Administrative Read Reference

Public Libraries and the Law

Freedom of Information Act (FOIA) and Open Meetings Act (OMA)

Freedom of Information Act (FOIA)

Records relating to the conduct of the business of public libraries are subject to inspection under the Freedom of Information Act [5 ILCS 140/1 et seq.]. However, "library circulation and other records identifying library users with specific material" are specifically excepted [5 ILCS 140/7]. This exception is consistent with the Library Records Confidentiality Act [75 ILCS 70/].

The underlying philosophy of the Freedom of Information Act is that all records maintained by public bodies are subject to disclosure unless specifically exempted. Specific categories of records that are exempt are detailed in the Act.

The Act also sets out specific procedures to be followed:

  • Requests must be made in writing.
  • Copies of records must be furnished within a set time frame.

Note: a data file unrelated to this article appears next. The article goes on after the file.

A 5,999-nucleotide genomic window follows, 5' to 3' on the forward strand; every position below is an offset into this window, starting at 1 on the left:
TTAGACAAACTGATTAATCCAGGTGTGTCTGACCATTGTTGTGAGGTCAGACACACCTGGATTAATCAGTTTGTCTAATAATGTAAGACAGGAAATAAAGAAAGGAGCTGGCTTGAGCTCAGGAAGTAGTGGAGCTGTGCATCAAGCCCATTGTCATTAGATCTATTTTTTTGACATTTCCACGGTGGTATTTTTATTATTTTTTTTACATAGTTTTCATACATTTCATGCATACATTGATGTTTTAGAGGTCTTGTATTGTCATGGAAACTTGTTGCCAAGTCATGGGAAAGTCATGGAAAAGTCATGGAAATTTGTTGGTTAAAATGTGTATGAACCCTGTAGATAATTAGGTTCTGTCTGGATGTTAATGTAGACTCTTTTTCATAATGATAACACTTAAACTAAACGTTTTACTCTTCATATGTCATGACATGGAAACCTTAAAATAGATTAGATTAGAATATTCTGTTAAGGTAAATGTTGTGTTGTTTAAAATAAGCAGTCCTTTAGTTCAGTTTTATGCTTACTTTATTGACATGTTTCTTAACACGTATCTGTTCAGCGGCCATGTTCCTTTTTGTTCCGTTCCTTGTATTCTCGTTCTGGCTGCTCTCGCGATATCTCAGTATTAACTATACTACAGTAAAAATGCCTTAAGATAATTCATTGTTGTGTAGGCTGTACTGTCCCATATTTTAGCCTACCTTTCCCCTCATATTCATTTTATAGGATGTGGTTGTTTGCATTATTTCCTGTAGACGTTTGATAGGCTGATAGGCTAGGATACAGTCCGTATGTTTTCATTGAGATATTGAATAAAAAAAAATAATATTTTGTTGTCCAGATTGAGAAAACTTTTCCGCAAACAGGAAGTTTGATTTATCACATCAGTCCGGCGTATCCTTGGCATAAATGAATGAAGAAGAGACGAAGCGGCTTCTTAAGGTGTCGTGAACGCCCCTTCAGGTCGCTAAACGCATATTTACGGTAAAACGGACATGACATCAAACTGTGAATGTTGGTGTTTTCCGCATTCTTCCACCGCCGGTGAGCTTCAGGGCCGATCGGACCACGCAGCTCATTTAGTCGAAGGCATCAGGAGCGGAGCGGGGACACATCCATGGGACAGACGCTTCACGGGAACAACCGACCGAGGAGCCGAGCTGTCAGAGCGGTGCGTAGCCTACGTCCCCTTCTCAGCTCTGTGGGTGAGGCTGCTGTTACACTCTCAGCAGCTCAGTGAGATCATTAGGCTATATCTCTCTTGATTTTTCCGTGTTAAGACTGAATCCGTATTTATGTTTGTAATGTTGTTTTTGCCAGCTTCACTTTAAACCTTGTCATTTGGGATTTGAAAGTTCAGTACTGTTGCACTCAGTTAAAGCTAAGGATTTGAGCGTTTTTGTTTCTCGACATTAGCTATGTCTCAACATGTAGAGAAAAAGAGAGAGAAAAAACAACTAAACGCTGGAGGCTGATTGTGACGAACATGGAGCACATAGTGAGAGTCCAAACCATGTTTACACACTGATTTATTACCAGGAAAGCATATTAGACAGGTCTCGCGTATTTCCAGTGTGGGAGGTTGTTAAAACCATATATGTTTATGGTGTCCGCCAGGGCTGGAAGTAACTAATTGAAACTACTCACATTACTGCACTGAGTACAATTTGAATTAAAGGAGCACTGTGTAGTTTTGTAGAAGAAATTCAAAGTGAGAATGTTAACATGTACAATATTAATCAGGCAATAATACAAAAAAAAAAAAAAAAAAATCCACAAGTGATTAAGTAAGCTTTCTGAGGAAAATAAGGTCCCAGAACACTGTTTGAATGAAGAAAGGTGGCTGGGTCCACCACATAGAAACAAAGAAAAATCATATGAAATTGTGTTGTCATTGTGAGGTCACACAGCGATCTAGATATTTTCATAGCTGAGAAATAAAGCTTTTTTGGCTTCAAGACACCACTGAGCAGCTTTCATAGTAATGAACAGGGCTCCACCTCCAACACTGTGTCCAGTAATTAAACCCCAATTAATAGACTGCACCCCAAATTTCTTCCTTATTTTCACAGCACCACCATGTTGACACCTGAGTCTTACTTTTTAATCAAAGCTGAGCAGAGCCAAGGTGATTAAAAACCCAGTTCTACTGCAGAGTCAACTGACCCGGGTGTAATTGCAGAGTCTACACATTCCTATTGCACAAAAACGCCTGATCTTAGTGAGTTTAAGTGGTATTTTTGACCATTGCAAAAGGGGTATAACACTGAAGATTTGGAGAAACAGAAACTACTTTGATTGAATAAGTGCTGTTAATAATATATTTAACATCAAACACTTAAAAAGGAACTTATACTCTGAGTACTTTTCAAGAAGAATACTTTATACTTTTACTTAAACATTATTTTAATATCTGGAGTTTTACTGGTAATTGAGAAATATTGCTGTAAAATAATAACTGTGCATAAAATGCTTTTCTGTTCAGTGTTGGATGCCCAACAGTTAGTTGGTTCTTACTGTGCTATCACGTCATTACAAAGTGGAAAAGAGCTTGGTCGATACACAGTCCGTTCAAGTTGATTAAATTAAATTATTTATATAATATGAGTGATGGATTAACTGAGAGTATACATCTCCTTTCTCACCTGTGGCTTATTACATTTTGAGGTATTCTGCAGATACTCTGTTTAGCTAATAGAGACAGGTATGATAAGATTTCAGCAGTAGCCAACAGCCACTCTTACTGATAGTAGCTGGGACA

• If records are more than 50 pages, fees can be charged.
  • If request is denied, notice of denial must be given.
  • Copies of all requests and denials must be maintained by a designated agency FOIA Officer.
  • Libraries must display organizational chart, procedure for requesting records, and schedule of fees.

Open Meetings Act (OMA)

The Illinois Open Meetings Act [5 ILCS 120/1.01 et seq.] was enacted to protect the citizens’ right to know the actions and reasoning of public body decisions, since the purpose of a public body is to assist the people. The statute fosters open meetings and is construed against closed meetings. The Act is important to local government because it contains the rules and requirements for all meetings and notifications and for the manner of conducting meetings.

The Act applies to all library boards and any subsidiary bodies including but not limited to committees and subcommittees that are supported in part by tax revenues.

The Open Meetings Act defines a meeting as "any gathering of a majority of a quorum" of the members of a public body held for the purpose of meeting to discuss public business, regardless of what communication format is used.

The Act does delineate how a body can discuss topics in "closed sessions" but specific exceptions must be cited for such discussions, and boards must follow specific protocols when conducting closed sessions.